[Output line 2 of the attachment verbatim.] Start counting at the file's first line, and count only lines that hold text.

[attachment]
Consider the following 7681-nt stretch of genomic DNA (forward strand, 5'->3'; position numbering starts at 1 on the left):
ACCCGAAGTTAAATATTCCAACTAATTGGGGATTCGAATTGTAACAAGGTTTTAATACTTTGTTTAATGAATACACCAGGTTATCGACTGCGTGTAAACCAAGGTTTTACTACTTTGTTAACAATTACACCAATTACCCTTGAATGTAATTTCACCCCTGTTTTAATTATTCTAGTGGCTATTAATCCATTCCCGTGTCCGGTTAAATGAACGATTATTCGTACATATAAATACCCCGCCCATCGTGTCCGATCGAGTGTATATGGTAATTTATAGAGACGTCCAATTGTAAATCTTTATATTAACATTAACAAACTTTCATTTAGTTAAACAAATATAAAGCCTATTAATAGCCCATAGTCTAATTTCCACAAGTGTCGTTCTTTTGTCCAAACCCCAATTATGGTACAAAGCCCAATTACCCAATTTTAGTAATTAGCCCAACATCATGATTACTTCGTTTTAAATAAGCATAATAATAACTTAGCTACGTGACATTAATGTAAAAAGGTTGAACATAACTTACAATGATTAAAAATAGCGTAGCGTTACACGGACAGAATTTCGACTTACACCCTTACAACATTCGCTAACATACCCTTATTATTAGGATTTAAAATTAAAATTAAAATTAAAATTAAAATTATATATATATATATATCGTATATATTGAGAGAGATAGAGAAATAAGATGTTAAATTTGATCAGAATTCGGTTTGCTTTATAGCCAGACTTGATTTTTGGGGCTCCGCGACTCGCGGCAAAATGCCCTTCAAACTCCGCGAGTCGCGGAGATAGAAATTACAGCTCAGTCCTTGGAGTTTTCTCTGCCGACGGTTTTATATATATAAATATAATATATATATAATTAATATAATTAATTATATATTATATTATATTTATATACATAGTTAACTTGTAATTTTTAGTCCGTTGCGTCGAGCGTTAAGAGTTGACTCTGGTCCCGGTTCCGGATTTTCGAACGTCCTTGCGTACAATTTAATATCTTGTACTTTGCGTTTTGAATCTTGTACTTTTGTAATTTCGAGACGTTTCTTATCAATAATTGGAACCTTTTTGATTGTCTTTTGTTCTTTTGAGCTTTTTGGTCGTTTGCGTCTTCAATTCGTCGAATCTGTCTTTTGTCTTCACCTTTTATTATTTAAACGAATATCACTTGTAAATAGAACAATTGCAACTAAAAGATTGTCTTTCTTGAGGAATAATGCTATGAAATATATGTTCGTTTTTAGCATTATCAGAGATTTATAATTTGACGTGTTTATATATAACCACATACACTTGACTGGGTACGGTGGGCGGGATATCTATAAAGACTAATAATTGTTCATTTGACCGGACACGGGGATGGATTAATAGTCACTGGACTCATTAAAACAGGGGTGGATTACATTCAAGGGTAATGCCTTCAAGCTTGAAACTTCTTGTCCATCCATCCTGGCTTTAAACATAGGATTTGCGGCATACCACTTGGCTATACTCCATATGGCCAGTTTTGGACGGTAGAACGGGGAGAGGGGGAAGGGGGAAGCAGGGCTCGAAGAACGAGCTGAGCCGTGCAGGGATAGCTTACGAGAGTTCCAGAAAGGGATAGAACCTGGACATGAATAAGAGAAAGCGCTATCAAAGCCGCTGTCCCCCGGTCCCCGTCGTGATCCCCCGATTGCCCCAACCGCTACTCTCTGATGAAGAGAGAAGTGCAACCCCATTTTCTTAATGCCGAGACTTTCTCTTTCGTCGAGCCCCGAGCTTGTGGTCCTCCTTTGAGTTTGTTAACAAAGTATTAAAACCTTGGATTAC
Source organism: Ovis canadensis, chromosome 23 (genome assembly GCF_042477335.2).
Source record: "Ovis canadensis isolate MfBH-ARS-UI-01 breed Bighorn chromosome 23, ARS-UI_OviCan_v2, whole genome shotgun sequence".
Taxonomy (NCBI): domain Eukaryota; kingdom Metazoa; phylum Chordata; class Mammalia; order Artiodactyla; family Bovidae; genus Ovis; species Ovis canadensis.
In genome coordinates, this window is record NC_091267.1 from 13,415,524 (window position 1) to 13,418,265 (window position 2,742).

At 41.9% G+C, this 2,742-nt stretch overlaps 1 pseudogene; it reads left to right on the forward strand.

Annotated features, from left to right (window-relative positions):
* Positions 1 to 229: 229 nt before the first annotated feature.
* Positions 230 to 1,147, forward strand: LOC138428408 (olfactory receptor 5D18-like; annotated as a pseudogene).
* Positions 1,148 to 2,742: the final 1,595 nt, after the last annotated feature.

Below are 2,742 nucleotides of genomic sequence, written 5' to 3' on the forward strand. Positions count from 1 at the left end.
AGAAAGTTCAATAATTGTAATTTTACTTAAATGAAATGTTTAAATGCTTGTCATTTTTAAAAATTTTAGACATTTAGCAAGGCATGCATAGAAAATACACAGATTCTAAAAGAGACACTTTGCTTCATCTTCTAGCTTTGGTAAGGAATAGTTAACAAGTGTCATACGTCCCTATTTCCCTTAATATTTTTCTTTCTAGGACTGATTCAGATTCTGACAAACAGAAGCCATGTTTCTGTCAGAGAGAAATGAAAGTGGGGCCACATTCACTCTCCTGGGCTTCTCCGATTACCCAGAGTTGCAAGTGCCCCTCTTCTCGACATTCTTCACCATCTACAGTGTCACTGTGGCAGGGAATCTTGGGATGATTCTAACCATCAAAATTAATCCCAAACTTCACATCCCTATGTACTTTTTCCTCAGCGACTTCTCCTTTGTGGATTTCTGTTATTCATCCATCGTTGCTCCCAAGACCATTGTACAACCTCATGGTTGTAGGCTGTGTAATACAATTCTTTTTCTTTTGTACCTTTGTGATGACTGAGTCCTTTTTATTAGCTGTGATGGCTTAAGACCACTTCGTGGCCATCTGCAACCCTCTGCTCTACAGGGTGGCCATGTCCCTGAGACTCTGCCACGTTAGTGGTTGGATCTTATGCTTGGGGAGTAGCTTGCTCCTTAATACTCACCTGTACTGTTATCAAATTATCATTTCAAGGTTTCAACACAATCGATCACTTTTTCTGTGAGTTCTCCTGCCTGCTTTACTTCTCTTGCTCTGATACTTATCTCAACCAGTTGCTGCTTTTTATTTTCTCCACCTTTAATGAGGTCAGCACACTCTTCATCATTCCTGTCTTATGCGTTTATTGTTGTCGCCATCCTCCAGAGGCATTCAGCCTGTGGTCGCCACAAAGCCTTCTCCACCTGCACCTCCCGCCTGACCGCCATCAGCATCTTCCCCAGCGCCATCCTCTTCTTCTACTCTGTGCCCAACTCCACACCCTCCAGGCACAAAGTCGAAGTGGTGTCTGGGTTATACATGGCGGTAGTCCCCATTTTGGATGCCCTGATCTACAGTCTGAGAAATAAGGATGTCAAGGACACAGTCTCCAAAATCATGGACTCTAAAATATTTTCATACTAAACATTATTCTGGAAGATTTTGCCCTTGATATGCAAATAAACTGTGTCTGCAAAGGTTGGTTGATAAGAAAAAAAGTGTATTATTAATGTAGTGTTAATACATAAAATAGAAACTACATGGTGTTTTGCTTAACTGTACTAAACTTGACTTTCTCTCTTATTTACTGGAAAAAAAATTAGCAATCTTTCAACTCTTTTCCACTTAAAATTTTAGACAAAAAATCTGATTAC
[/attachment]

ACCCGAAGTTAAATATTCCAACTAATTGGGGATTCGAATTGTAACAAGGTTTTAATACTTTGTTTAATGAATACACCAGGTTATCGACTGCGTGTAAACCAAGGTTTTACTACTTTGTTAACAATTACACCAATTACCCTTGAATGTAATTTCACCCCTGTTTTAATTATTCTAGTGGCTATTAATCCATTCCCGTGTCCGGTTAAATGAACGATTATTCGTACATATAAATACCCCGCCCATCGTGTCCGATCGAGTGTATATGGTAATTTATAGAGACGTCCAATTGTAAATCTTTATATTAACATTAACAAACTTTCATTTAGTTAAACAAATATAAAGCCTATTAATAGCCCATAGTCTAATTTCCACAAGTGTCGTTCTTTTGTCCAAACCCCAATTATGGTACAAAGCCCAATTACCCAATTTTAGTAATTAGCCCAACATCATGATTACTTCGTTTTAAATAAGCATAATAATAACTTAGCTACGTGACATTAATGTAAAAAGGTTGAACATAACTTACAATGATTAAAAATAGCGTAGCGTTACACGGACAGAATTTCGACTTACACCCTTACAACATTCGCTAACATACCCTTATTATTAGGATTTAAAATTAAAATTAAAATTAAAATTAAAATTATATATATATATATATCGTATATATTGAGAGAGATAGAGAAATAAGATGTTAAATTTGATCAGAATTCGGTTTGCTTTATAGCCAGACTTGATTTTTGGGGCTCCGCGACTCGCGGCAAAATGCCCTTCAAACTCCGCGAGTCGCGGAGATAGAAATTACAGCTCAGTCCTTGGAGTTTTCTCTGCCGACGGTTTTATATATATAAATATAATATATATATAATTAATATAATTAATTATATATTATATTATATTTATATACATAGTTAACTTGTAATTTTTAGTCCGTTGCGTCGAGCGTTAAGAGTTGACTCTGGTCCCGGTTCCGGATTTTCGAACGTCCTTGCGTACAATTTAATATCTTGTACTTTGCGTTTTGAATCTTGTACTTTTGTAATTTCGAGACGTTTCTTATCAATAATTGGAACCTTTTTGATTGTCTTTTGTTCTTTTGAGCTTTTTGGTCGTTTGCGTCTTCAATTCGTCGAATCTGTCTTTTGTCTTCACCTTTTATTATTTAAACGAATATCACTTGTAAATAGAACAATTGCAACTAAAAGATTGTCTTTCTTGAGGAATAATGCTATGAAATATATGTTCGTTTTTAGCATTATCAGAGATTTATAATTTGACGTGTTTATATATAACCACATACACTTGACTGGGTACGGTGGGCGGGATATCTATAAAGACTAATAATTGTTCATTTGACCGGACACGGGGATGGATTAATAGTCACTGGACTCATTAAAACAGGGGTGGATTACATTCAAGGGTAATGCCTTCAAGCTTGAAACTTCTTGTCCATCCATCCTGGCTTTAAACATAGGATTTGCGGCATACCACTTGGCTATACTCCATATGGCCAGTTTTGGACGGTAGAACGGGGAGAGGGGGAAGGGGGAAGCAGGGCTCGAAGAACGAGCTGAGCCGTGCAGGGATAGCTTACGAGAGTTCCAGAAAGGGATAGAACCTGGACATGAATAAGAGAAAGCGCTATCAAAGCCGCTGTCCCCCGGTCCCCGTCGTGATCCCCCGATTGCCCCAACCGCTACTCTCTGATGAAGAGAGAAGTGCAACCCCATTTTCTTAATGCCGAGACTTTCTCTTTCGTCGAGCCCCGAGCTTGTGGTCCTCCTTTGAGTTTGTTAACAAAGTATTAAAACCTTGGATTAC